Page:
A layer of partially molten rock about 22 to 75 miles underground can't be the only mechanism that allows continents to gradually shift their position over millions of years, according to a NASA-sponsored researcher. The result gives insight into what allows plate tectonics – the movement of the Earth's crustal plates – to occur.
Although the basic process that drives plate tectonics is understood, many details remain a mystery. "Something has to decouple the crustal plates from the asthenosphere so they can slide over it," says Schmerr. "Numerous theories have been proposed, and one of those was that a melt-rich layer lubricates the boundary between the lithosphere and the asthenosphere, allowing the crustal plates to slide. However, since this layer is only present in certain regions under the Pacific plate, it can't be the only mechanism that allows plate tectonics to happen there. Something else must be letting the plate slide in areas where the melt doesn't exist."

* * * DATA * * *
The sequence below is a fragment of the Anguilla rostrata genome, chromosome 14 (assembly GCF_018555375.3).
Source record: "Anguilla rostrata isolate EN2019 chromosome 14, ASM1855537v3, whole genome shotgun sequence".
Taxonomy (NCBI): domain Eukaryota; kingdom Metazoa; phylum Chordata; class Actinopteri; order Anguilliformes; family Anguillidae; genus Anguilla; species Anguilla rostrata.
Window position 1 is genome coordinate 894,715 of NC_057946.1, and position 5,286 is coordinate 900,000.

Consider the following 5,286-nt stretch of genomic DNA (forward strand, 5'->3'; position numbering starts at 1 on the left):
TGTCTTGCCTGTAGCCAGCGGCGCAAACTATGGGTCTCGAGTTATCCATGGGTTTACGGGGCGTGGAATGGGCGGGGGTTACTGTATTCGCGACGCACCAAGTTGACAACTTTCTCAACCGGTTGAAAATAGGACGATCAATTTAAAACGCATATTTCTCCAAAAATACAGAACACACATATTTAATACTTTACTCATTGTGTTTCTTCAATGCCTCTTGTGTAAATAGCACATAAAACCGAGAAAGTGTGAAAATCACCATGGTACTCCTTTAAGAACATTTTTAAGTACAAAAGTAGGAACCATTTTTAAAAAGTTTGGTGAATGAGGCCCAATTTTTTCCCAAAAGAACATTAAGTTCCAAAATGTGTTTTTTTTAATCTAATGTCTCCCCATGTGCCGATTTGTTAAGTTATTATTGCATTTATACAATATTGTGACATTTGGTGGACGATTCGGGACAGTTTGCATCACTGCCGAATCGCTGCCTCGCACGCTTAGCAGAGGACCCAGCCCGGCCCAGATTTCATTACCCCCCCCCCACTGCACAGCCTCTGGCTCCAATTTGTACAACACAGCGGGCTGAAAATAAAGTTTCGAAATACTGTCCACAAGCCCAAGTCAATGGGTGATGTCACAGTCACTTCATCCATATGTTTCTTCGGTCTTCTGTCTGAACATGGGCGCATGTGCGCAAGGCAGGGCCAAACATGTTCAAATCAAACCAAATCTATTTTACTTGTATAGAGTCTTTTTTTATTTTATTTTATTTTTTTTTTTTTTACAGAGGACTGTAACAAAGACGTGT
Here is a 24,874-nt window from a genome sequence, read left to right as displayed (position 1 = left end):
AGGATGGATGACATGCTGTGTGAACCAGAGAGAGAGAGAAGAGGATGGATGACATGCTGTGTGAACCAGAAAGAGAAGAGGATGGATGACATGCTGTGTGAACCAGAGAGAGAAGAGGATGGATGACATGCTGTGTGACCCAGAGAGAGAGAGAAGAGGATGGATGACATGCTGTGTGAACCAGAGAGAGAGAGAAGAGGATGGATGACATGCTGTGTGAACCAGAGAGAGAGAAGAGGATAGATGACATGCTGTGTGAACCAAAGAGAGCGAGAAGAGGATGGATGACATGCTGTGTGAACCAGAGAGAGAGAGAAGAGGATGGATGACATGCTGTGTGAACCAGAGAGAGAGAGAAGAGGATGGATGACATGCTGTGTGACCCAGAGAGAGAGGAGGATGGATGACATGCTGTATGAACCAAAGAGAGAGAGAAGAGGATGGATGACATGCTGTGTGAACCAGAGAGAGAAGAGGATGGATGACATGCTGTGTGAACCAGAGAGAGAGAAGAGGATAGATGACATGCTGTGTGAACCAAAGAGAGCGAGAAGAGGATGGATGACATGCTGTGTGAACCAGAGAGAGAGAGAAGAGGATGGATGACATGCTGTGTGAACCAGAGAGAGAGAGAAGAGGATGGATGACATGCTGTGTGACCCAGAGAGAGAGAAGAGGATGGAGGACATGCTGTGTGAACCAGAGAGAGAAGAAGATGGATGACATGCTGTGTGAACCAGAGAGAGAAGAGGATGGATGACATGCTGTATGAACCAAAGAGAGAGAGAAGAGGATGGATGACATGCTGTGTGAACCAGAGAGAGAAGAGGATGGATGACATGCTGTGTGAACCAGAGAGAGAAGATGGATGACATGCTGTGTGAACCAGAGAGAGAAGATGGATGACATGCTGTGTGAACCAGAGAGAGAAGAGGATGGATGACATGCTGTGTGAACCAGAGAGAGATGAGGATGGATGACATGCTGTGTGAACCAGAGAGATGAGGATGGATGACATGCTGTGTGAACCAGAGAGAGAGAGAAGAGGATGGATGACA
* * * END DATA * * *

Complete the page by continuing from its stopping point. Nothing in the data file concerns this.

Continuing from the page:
Other possible mechanisms that would make the boundary between the lithosphere and the asthenosphere flow more easily include the addition of volatile material like water to the rock and differences in composition, temperature, or the grain size of minerals in this region. However, current data lacks the resolution to distinguish among them.
Schmerr made the discovery by analyzing the arrival times of earthquake waves at seismometers around the globe. Earthquakes generate various kinds of waves; one type has a back-and-forth motion and is called a shear wave, or S-wave. S-waves traveling through the Earth will bounce or reflect off material interfaces inside the Earth, arriving at different times depending on where they interact with these interfaces.